Ancient Monuments

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Romano-British settlement, 300m south east of Hosedon Linn

A Scheduled Monument in Alwinton, Northumberland

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Latitude: 55.3655 / 55°21'55"N

Longitude: -2.129 / 2°7'44"W

OS Eastings: 391920.552301

OS Northings: 607948.430602

OS Grid: NT919079

Mapcode National: GBR F6KD.WF

Mapcode Global: WHB0F.8DFL

Entry Name: Romano-British settlement, 300m south east of Hosedon Linn

Scheduled Date: 14 July 1980

Last Amended: 22 March 1994

Source: Historic England

Source ID: 1008278

English Heritage Legacy ID: 25019

County: Northumberland

Civil Parish: Alwinton

Traditional County: Northumberland

Lieutenancy Area (Ceremonial County): Northumberland

Church of England Parish: Upper Coquetdale

Church of England Diocese: Newcastle


The monument includes the remains of a stone built settlement of
Romano-British date, situated on a gentle east facing slope overlooking the
valley of the Linhope Burn. The settlement comprises eight irregular embanked
enclosures and the remains of at least 15 stone founded houses divided into
two separate complexes. The enclosure walls stand to between 1m-1.5m high and
are up to 5m wide. The most northerly complex is visible as three contiguous
enclosures or yards, the two most westerly ones are rectangular in shape, the
third is oval in shape and deeply scooped into the ground. Within the complex,
and fronting onto the yards, are the sites of up to 11 circular buildings
ranging in size from 3m to 7m in diameter. The southern complex is visible as
two contiguous enclosures, the most westerly one is rectangular in shape, and
the foundations of up to six circular houses ranging in size from 5m to 7m in
diameter are clearly visible. The circular buildings represent the houses
inhabited by Romano-British farmers and the enclosures are interpreted as
stock pens and yards.

The site of the monument is shown on the attached map extract.
It includes a 2 metre boundary around the archaeological features,
considered to be essential for the monument's support and preservation.

Source: Historic England

Reasons for Scheduling

In Cumbria and Northumberland several distinctive types of native settlements
dating to the Roman period have been identified. The majority were small, non-
defensive, enclosed homesteads or farms. In many areas they were of stone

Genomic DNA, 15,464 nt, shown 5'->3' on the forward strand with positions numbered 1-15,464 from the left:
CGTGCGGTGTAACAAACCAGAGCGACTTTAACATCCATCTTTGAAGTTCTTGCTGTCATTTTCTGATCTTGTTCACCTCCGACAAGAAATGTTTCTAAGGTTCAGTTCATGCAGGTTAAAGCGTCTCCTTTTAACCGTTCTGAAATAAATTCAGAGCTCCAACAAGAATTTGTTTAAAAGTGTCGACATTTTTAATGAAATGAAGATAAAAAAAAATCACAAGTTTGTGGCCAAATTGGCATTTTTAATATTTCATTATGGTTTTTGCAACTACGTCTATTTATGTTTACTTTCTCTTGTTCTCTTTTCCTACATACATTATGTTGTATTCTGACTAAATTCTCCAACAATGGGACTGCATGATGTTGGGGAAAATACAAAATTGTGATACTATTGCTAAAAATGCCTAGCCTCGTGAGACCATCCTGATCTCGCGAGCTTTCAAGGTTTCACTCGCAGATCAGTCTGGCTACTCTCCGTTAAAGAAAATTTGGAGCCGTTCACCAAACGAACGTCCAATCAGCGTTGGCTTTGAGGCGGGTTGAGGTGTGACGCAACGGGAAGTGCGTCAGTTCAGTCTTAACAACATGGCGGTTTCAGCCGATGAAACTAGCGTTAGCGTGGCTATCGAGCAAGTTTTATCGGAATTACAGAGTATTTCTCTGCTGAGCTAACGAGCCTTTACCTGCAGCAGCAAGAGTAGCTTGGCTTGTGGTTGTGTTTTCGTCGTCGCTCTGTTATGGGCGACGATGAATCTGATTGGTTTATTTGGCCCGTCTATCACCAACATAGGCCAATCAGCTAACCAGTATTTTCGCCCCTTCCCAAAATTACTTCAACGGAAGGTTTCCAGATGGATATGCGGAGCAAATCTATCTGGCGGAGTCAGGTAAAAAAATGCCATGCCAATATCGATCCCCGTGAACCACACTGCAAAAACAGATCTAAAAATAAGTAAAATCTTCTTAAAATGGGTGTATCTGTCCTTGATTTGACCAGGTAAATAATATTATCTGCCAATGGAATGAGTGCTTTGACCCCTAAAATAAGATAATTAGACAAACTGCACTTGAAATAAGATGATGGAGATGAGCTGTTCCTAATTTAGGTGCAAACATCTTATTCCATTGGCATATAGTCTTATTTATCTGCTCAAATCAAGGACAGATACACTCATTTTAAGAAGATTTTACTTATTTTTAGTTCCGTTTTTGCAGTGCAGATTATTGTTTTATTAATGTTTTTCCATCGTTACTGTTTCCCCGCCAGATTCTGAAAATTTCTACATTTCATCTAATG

construction, although in the coastal lowlands timber-built variants were also
common. In much of Northumberland, especially in the Cheviots, the enclosures
were curvilinear in form. Further south a rectangular form was more common.
Elsewhere, especially near the Scottish border, another type occurs where the
settlement enclosure was `scooped' into the hillslope. Frequently the
enclosures reveal a regularity and similarity of internal layout. The standard
layout included one or more stone round-houses situated towards the rear of
the enclosure, facing the single entranceway. In front of the houses were
pathways and small enclosed yards. Homesteads normally had only one or two
houses, but larger enclosures could contain as many as six. At some sites the
settlement appears to have grown, often with houses spilling out of the main
enclosure and clustered around it. At these sites up to 30 houses may be
found. In the Cumbrian uplands the settlements were of less regimented form
and unenclosed clusters of houses of broadly contemporary date are also known.
These homesteads were being constructed and used by non-Roman natives
throughout the period of the Roman occupation. Their origins lie in settlement
forms developed before the arrival of the Romans. These homesteads are common
throughout the uplands where they frequently survive as well-preserved
earthworks. In lowland coastal areas they were also originally common,
although there they can frequently only be located through aerial photography.
All homestead sites which survive substantially intact will normally be
identified as nationally important.

The settlement 300m south east of Hosedon Linn is well preserved. It is one of
a group of later prehistoric and Romano-British settlements in the area and
will contribute to any study of the settlement pattern at this time.

Source: Historic England


Books and journals
Jobey, G, 'Archaeologia Aeliana, 4 ser 42' in Enclosed Stone Built Settlements in Northumberland, (1964), 63
NT 90 NW 11,

Source: Historic England

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